BRCA1 and BRCA2:
In a person without this gene mutation, these genes act as tumor suppressors, producing proteins meant to prevent abnormal cell growth. When the gene is mutated, they are no longer able to function as tumor suppressors, so breast cancer is more likely to develop. Although mutations to these genes are relatively rare (less than 1% of the population), they can significantly increase risk if present. Women with an inherited BRCA1 or BRCA2 mutation have up to an 80% chance of developing breast cancer during their lifetime, and when they do it is often at a younger age than in women who are not born with one of these gene mutations. Women with these inherited mutations also have an increased risk for developing ovarian cancer.
Changes in other genes: Other gene changes might also lead to inherited breast cancers. These genes do not pass on the same level of breast cancer risk as the BRCA genes, and do not frequently cause familial or inherited breast cancer.
ATM: The ATM gene normally helps repair damaged DNA. Certain families with a high rate of breast cancer have been found to have mutations of this gene.
CHEK2: The CHEK2 gene increases breast cancer risk about two-fold when mutated. In women who carry the CHEK2 mutation and have a strong family history of breast cancer, the risk is greatly increased.
p53: Inherited mutations of the p53 tumor suppressor gene can also increase the risk of developing breast cancer, as well as several other cancers such as leukemia, brain tumors, and sarcomas (cancer of bones or connective tissue).
The Li-Fraumeni syndrome, named after the 2 researchers who first described this inherited cancer syndrome, is a rare cause of breast cancer. It develops if a person inherits only one functional copy of the p53 gene from their parents. Persons with this syndrome are at risk for a wide range of malignancies, with particularly high occurrences of breast cancer, brain tumors, acute leukemia, soft tissue sarcomas, bone sarcomas, and adrenal cortical carcinoma.
PTEN: The PTEN gene normally helps regulate cell growth. Inherited mutations in this gene cause Cowden syndrome, a rare disorder in which people are at increased risk for both benign and malignant breast tumors, as well as growths in the digestive tract, thyroid, uterus, and ovaries.
Genetic testing can be done to look for mutations in the BRCA1 and BRCA2 genes (or less commonly in other genes such as PTEN or p53).
Family history of breast cancer
Breast cancer risk is higher among women whose close blood relatives have this disease.
Having one first-degree relative (mother, sister, or daughter) with breast cancer approximately doubles a woman's risk. Having 2 first-degree relatives increases her risk about 5-fold.
Although the exact risk is not known, women with a family history of breast cancer in a father or brother also have an increased risk of breast cancer. Altogether, about 20% to 30% of women with breast cancer have a family member with this disease.
It’s important to note this means that 70% to 80% of women who get breast cancer DO NOT have a family history of this disease.
A woman with cancer in one breast has a 3- to 4-fold increased risk of developing
Personal history of breast cancerthe first cancer.a new cancer in the other breast or in another part of the same breast. This is different from a recurrence (return) of the first cancer.
Race and ethnicity
White women are slightly more likely to develop breast cancer than are African-American women. African-American women are more likely to die of this cancer. At least part of this seems to be because African-American women tend to have more aggressive tumors, although why this is the case is not known. Asian, Hispanic, and Native-American women have a lower risk of developing and dying from breast cancer.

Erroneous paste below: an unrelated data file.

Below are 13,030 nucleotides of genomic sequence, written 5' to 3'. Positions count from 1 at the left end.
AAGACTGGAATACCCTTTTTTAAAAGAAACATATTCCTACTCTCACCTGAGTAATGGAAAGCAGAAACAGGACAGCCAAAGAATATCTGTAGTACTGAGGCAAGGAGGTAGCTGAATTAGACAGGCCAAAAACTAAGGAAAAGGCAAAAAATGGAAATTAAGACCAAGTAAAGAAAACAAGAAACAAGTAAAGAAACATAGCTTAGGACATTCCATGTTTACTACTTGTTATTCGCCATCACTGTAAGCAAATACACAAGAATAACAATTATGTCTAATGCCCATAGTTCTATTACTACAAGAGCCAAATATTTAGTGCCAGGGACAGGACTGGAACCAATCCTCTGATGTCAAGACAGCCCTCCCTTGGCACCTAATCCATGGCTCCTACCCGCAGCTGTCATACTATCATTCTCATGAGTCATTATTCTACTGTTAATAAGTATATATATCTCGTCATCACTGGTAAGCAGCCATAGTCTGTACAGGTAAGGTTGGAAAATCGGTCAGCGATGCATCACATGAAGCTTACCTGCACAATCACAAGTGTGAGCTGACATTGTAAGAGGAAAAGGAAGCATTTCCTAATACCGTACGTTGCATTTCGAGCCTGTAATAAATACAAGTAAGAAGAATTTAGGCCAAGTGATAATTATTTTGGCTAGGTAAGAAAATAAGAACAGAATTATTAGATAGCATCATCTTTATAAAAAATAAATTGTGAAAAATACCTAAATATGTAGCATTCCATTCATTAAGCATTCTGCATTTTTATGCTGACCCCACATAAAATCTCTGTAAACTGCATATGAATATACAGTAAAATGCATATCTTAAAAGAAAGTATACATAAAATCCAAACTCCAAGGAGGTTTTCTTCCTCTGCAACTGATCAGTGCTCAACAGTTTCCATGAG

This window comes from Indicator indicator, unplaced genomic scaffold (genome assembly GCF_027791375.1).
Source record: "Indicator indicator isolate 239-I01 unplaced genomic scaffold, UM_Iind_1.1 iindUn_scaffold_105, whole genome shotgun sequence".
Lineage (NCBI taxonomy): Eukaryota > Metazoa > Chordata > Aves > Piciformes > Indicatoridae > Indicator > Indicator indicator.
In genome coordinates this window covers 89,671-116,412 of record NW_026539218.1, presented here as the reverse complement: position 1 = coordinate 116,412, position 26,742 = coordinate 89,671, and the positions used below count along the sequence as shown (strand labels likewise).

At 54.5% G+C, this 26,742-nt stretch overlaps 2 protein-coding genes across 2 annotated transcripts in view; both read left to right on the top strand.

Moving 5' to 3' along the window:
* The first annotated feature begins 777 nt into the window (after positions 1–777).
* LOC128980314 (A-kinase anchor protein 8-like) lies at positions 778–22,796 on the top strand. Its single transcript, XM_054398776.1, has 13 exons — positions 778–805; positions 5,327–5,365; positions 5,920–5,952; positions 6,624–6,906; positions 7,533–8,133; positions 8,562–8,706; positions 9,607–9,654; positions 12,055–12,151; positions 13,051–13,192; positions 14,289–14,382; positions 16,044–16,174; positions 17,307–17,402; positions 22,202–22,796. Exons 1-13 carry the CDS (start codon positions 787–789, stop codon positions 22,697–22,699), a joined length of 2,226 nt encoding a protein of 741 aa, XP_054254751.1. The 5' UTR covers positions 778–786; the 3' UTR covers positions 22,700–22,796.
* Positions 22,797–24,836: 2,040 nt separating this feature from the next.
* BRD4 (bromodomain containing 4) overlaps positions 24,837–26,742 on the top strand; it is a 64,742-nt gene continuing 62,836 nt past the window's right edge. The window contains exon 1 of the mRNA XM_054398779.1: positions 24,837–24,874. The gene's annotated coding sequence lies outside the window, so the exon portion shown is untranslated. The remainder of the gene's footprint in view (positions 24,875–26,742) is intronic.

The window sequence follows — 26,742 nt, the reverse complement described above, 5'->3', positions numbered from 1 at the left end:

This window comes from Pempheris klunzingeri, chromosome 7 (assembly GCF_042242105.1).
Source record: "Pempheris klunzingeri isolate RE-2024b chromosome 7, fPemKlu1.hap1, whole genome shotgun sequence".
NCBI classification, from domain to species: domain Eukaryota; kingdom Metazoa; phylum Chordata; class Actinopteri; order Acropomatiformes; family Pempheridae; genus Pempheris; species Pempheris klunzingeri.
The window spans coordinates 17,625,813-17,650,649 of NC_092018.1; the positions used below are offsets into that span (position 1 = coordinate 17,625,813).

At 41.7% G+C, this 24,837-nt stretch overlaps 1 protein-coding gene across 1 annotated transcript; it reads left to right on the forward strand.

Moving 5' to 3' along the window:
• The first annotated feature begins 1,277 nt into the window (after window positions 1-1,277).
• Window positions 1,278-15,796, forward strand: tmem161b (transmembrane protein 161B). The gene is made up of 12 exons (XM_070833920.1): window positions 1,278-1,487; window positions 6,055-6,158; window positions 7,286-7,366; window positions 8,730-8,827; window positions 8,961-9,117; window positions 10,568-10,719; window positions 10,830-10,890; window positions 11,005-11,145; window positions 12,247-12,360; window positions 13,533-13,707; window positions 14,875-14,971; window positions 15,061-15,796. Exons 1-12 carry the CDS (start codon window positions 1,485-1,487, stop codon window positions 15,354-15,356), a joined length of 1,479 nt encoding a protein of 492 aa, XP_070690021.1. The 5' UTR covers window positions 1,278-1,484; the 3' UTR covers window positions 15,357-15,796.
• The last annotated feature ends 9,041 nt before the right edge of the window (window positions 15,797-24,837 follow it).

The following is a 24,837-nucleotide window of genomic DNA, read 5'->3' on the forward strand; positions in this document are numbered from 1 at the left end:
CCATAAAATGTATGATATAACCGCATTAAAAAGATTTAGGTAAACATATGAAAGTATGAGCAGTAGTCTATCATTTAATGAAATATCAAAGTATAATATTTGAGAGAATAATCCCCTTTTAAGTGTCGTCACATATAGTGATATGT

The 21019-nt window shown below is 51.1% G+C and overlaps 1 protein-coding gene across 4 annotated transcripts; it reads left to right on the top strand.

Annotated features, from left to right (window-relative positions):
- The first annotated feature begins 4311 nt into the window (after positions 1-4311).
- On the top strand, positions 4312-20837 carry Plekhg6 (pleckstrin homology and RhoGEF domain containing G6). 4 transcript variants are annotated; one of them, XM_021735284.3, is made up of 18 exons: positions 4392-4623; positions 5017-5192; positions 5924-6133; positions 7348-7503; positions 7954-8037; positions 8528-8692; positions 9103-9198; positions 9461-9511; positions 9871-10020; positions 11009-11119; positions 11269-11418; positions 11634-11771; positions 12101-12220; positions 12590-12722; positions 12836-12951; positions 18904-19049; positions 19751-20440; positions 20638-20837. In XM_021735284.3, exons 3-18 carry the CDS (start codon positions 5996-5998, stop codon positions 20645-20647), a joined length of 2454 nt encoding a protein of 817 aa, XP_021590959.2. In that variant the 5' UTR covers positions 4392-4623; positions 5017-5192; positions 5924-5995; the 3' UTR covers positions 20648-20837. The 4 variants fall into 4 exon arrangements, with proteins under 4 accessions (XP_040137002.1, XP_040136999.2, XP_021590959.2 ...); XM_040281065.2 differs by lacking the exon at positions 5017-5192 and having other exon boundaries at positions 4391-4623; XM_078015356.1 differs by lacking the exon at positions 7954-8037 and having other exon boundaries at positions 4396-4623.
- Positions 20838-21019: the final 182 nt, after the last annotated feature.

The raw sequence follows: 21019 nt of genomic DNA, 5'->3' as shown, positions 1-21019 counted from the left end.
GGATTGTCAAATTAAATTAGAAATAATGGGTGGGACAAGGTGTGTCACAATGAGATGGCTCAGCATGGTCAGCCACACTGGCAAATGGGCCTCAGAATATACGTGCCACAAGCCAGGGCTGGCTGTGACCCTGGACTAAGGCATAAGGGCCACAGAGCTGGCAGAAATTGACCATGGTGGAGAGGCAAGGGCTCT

Dense breast tissue
Breast density, a measure of glandular tissue, fatty tissue, is also a risk factor for breast cancer. Women with the highest levels of density have a 4- to 6-times increased risk of developing breast cancer. Dense breast tissue can also make it harder for doctors to spot problems on mammograms.
Certain benign breast conditions
Women diagnosed with certain benign breast conditions may have an increased risk of breast cancer. Some of these conditions are more closely linked to breast cancer risk than others. Doctors often divide benign breast conditions into 3 general groups, depending on how they affect this risk.
Non-proliferative lesions: These conditions are not associated with overgrowth of breast tissue). They do not seem to affect breast cancer risk, or if they do, it is to a very small extent. They include:
fibrocystic disease (fibrosis and/or cysts)
mild hyperplasia (an abnormal overgrowth of cells)
adenosis (non-sclerosing, or non-hardening of tissue)
phyllodes tumor (benign)
a single papilloma
other benign tumors (lipoma, hamartoma, hemangioma, neurofibroma)
Proliferative lesions without atypia: These show excessive growth of cells in the ducts or lobules of the breast tissue. They seem to raise a woman's risk of breast cancer slightly (1 1/2 to 2 times normal). They include:
usual ductal hyperplasia (without atypia)
several papillomas or papillomatosis
Proliferative lesions with atypia: In these conditions, there is excessive growth of cells in the ducts or lobules of the breast tissue, and the cells no longer appear normal. They have a stronger effect on breast cancer risk, raising it 4 to 5 times higher than normal. They include:
atypical ductal hyperplasia (ADH)
atypical lobular hyperplasia (ALH)
Women with a family history of breast cancer and either hyperplasia or atypical hyperplasia have an even higher risk of developing a breast cancer.
Women who have had more menstrual cycles because they started menstruating at an early age (before age 12) and/or went through menopause at a later age (after age 55) have a slightly higher risk of breast cancer. This may be related to a higher lifetime exposure to the hormones estrogen and progesterone.